Updated: Mar 4
To help a child who has dyslexia, you first have to recognise that there is a problem and trusting your intuition can be invaluable here.
Recognition is the first step to getting the appropriate help for your child. If the school doesn’t recognise that there is a persistent, underlying issue behind your child’s difficulties in reading, spelling or writing , then they will not be using appropriate programmes which can help your child to progress.
In many cases, it has been the parent who has flagged up a problem to the school and asked if the signs their child shows could be dyslexia.
How do you recognise the signs of dyslexia?
First of all think about your child's medical history. We know that premature babies tend to have more difficulties with their learning. Glue ear and persistent ear infections at an early age can also lead to your child not being able to hear speech sounds correctly which will hinder them acquiring literacy skills. Prematurity and glue ear don't always lead to dyslexia but you should be aware that they can at least lead to difficulties in acquiring the first skills required for reading.
The very first signs that your child may have dyslexia are not being able to march/clap in a rhythm to nursery rhymes and they may have had speech difficulties from an early age. Not all children with speech difficulties have dyslexia but it is another early warning sign and you should keep a close eye on their learning development.
Professor Goswami has led much research into rhythm and why this is a problem. She believes it is because the brain is slightly out of time with the rhythm of language which leads to dyslexic people hearing words slightly differently to the rest of the population.
Goswami has also led a lot of research into the skills children initially develop to become good readers and one of these skills is understanding and being able to produce rhyming words. So another first sign is your child being unaware of rhyme ( end sounds are the same) and alliteration ( start sounds are the same)
Reading problems can be the most obvious sign once your child has started school.
To be able to read fluently, your child will need to be able to decode words by looking at the letters in a word and recognising the sounds that those letters make. Eventually, they will recognise ( visually) the whole word and know what sounds the letters make ( automatically without having to think about it).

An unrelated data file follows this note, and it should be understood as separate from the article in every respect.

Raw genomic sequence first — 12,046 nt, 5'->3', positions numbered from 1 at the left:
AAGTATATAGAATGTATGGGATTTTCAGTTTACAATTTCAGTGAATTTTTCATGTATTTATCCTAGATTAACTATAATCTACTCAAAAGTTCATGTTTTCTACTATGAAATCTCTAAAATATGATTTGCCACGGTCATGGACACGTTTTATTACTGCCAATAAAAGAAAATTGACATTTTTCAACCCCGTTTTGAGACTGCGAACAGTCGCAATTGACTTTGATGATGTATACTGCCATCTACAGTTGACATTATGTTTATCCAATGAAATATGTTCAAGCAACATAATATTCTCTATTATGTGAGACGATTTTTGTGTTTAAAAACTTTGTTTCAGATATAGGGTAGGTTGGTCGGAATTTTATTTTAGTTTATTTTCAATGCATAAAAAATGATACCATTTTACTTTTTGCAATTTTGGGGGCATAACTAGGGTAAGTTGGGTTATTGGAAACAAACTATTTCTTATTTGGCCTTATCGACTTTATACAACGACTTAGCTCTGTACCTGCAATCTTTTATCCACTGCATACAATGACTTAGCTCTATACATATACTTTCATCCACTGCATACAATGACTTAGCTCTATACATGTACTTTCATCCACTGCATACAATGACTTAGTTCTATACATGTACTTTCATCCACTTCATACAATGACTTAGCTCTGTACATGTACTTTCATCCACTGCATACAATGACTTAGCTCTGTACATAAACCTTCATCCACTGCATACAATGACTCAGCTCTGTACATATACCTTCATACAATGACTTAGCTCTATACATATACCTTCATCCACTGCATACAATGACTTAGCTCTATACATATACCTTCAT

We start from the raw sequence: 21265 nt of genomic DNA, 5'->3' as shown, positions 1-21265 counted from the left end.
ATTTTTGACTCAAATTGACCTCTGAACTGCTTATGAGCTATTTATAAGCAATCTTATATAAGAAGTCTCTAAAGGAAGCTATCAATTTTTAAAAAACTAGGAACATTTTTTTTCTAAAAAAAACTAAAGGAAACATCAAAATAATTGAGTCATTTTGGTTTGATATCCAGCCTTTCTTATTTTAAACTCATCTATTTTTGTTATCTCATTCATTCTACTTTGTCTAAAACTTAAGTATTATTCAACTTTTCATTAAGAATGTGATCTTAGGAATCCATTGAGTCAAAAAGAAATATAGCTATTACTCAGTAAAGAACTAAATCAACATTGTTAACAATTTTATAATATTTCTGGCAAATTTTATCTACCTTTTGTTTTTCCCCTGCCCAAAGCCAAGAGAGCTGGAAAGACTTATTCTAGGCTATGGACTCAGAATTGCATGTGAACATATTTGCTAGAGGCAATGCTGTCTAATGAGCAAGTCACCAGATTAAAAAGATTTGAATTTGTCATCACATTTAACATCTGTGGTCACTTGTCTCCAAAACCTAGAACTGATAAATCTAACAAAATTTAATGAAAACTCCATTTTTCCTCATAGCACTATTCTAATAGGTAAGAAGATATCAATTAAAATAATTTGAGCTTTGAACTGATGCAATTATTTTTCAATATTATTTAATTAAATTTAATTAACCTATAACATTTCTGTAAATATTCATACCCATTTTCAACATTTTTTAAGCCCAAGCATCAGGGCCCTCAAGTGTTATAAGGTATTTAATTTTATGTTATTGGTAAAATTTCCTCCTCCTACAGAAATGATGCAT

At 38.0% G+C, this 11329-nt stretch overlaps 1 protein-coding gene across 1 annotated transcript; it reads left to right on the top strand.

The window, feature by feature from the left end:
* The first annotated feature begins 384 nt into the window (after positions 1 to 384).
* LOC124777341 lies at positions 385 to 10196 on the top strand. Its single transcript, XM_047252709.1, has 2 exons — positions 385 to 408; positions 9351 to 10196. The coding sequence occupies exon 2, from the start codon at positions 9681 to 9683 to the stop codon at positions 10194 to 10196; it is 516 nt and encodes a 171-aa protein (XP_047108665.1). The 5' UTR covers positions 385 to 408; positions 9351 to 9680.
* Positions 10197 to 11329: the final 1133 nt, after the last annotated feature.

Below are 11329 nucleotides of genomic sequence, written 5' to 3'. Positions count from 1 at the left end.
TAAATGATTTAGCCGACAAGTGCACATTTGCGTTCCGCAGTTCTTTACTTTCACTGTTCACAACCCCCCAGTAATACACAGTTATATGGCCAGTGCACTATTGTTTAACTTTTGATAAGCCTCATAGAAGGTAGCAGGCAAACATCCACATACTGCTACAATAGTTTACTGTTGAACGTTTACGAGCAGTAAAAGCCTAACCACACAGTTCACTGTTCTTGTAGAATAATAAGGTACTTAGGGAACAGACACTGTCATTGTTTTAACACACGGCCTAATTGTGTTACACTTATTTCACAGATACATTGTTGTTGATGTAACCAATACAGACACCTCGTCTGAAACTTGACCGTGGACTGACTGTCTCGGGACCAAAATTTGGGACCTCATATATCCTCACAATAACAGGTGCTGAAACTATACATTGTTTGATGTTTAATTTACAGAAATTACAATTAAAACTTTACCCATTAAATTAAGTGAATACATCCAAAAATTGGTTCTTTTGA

A dyslexic child will find it difficult to put sounds and letters together and then find it difficult and slow to recall whole words they have learnt.
You will see varying degrees of difficulty - some will find it very difficult to move on from sounding out ( and may experience real problems with sounding out too), others learn the whole word but can't split words up into individual sounds.
However, some children appear to read well but other signs of dyslexia can be more obvious. These can include:
Not being able to spell ( either single words in a test, or words in a longer piece of writing or both)
Not being able to get their ideas written down
Not understanding what they have just read
Taking longer than normal to understand and follow instructions ( meaning class work is never finished)
Having difficulty learning times tables and not understanding maths word problems
Taking much longer to complete homework ( especially written work)
Being disorganised ( and their written work being disorganised)
Your child may not show all of these signs, but some can be prevalent.
If there is a problem with understanding what has been read, then they will need help to develop certain skills to overcome the weaknesses which lead to this. If they can’t get their ideas down on paper, then they need a good writing model to follow.
If you are concerned that your child may have dyslexia, then please contact me to discuss this further. I offer full diagnostic assessments as well as more informal screenings.
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